Wednesday, 18 September 2013

Do hot spots wiggle? - Limited latitudinal mantle plume motion for the Louisville hotspot

The Louisville mantle plume, responsible for creating a 4300 km chain of volcanoes is fixed with limited motion. This is the finding of a new study published late last year in Nature Geoscience, and is the result of a 2 month International Ocean Drilling Program (IODP) expedition (Expedition 330) to the SW Pacific Ocean in 2010, on which I sailed as an igneous petrologist. This blog takes us through why this is so important and how the study was completed.

by Rebecca Williams (@volcanologist

The Louisville seamount trail is a chain of volcanoes that stretches for over 4000 km. The oldest volcano, which is right next to the Tonga-Kermadec Trench, is around 80 million years old. At the south-eastern end of the chain, the youngest volcano is thought to be around 1 million years old. The linear chain appears to have an age progression along its length, meaning that they get older as you go from the SE end of the chain towards the Tonga-Kermadec Trench. The volcanoes are also what we call ‘intraplate’ volcanoes, which means that they are not found on plate margins where we expect to find volcanoes, like around the Pacific Ring of Fire. All this suggests that the Louisville Seamount Trail is the result of hotspot activity and is the SW Pacific equivalent of the Hawaii-Emperor Seamount Trail. In fact, the Louisville chain trends in the exact same way as the Hawaii-Emperor chain.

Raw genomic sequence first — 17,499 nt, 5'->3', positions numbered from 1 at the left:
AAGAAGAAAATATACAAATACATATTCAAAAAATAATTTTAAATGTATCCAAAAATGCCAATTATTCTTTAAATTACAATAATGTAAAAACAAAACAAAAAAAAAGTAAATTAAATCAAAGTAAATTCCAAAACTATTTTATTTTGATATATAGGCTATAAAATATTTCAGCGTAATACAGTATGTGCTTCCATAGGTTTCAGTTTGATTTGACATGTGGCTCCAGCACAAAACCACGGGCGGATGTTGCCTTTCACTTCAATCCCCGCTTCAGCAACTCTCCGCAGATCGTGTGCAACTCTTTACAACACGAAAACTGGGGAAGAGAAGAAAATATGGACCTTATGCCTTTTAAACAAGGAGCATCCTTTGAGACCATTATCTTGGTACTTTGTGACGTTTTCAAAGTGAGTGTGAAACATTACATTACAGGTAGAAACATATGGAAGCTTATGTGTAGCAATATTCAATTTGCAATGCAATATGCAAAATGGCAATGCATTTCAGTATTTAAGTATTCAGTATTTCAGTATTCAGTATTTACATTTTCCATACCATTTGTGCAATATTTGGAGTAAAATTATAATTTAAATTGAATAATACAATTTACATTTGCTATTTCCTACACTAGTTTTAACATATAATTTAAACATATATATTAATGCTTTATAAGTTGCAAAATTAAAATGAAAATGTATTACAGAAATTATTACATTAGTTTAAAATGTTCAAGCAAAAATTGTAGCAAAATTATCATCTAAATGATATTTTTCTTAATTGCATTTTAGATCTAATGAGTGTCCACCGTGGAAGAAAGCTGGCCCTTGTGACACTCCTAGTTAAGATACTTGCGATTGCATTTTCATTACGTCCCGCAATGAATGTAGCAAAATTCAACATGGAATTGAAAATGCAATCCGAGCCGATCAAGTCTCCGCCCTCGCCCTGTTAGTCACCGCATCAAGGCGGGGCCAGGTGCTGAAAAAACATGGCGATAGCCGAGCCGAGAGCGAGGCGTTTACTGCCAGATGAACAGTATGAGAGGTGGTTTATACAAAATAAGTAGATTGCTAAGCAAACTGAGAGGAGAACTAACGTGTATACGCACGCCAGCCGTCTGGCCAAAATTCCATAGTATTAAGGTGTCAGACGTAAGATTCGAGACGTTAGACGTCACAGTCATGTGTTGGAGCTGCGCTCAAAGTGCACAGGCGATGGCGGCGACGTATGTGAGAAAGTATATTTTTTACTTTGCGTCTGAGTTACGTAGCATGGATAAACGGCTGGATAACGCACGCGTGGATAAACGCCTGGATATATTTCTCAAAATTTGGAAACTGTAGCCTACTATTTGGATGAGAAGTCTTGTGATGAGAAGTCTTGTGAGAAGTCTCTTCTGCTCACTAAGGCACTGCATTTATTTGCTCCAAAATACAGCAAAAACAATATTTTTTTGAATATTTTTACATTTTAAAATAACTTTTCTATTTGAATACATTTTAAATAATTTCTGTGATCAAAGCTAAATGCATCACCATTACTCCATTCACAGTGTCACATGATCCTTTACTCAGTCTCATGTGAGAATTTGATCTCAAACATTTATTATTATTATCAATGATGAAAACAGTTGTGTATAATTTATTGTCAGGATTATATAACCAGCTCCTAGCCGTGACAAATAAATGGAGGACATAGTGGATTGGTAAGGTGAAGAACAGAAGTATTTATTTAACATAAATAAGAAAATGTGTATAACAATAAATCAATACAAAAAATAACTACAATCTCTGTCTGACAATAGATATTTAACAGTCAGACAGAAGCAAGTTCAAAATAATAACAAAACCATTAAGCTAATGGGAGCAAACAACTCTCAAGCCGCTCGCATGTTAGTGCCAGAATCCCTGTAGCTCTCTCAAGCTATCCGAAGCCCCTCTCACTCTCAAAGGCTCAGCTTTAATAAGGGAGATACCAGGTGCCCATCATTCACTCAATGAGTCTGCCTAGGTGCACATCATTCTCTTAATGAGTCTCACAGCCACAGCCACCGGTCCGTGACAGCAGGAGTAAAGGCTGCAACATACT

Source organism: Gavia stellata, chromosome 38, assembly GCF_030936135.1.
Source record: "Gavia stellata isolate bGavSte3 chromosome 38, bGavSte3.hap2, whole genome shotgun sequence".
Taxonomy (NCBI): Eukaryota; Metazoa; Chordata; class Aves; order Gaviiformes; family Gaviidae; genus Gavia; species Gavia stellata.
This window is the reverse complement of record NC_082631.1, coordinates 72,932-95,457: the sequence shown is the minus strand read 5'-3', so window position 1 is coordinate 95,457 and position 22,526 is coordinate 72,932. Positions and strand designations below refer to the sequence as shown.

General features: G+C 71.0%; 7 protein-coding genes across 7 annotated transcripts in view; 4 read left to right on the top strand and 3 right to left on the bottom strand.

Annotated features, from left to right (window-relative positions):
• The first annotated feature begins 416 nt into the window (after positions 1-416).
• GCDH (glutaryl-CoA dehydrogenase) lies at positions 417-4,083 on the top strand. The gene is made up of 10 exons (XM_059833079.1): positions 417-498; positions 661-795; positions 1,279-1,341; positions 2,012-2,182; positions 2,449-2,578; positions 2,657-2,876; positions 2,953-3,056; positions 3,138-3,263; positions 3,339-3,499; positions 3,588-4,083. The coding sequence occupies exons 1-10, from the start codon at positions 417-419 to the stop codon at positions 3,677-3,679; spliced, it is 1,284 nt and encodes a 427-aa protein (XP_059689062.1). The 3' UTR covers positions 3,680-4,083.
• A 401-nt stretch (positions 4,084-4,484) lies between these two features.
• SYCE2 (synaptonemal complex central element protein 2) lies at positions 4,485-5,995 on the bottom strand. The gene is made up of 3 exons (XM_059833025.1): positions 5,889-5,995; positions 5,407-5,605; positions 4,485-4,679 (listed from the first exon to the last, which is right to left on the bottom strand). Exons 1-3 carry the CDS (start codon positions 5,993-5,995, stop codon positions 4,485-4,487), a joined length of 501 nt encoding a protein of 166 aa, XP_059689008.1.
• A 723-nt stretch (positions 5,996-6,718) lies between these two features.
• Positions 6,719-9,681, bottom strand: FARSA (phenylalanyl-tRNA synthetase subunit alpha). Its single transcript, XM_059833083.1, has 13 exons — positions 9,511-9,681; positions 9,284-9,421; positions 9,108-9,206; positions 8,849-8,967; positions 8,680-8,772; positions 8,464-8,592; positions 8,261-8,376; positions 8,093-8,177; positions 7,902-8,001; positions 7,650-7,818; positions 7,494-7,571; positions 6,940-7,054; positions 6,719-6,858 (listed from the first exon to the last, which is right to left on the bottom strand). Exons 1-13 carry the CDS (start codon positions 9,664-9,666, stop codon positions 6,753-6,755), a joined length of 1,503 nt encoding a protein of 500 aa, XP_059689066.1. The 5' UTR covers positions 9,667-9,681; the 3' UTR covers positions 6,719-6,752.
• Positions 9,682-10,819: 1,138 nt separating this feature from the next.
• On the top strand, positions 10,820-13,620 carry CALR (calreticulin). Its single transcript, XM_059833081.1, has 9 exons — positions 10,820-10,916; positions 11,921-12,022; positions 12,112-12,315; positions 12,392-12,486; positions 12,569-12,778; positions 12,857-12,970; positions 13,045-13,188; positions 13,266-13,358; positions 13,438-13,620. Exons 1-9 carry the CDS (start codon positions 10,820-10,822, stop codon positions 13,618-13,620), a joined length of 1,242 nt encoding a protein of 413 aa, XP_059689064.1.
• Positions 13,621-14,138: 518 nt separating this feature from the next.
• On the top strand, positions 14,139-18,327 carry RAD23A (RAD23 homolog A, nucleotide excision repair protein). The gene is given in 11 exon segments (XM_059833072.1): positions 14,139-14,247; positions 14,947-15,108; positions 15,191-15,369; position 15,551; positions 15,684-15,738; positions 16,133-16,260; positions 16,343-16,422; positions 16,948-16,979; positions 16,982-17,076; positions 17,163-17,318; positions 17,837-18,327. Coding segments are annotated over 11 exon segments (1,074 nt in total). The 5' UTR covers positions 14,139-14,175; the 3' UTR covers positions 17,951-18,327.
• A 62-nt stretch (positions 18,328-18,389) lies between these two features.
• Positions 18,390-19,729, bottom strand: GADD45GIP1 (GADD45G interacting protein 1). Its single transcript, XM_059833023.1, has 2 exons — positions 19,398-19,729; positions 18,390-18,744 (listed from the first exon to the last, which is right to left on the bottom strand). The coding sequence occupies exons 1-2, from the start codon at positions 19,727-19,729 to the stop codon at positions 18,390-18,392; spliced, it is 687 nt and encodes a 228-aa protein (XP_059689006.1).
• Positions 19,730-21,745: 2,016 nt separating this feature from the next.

Hotspots are thought to be stationary thermal anomalies in the mantle that may originate at the core-mantle boundary. These fixed points, and the trails of volcanoes that they produce, have been essential in our understanding of plate motions. For example, if the volcano chain is 1000 km long, and there is an age gap of 10 Ma between the south-eastern most volcano and the north-western most volcano, then we can infer that the plate has been moving over the hotspot at a rate of 1000 km per 10 million years, or 10 cm per year, to the north-west.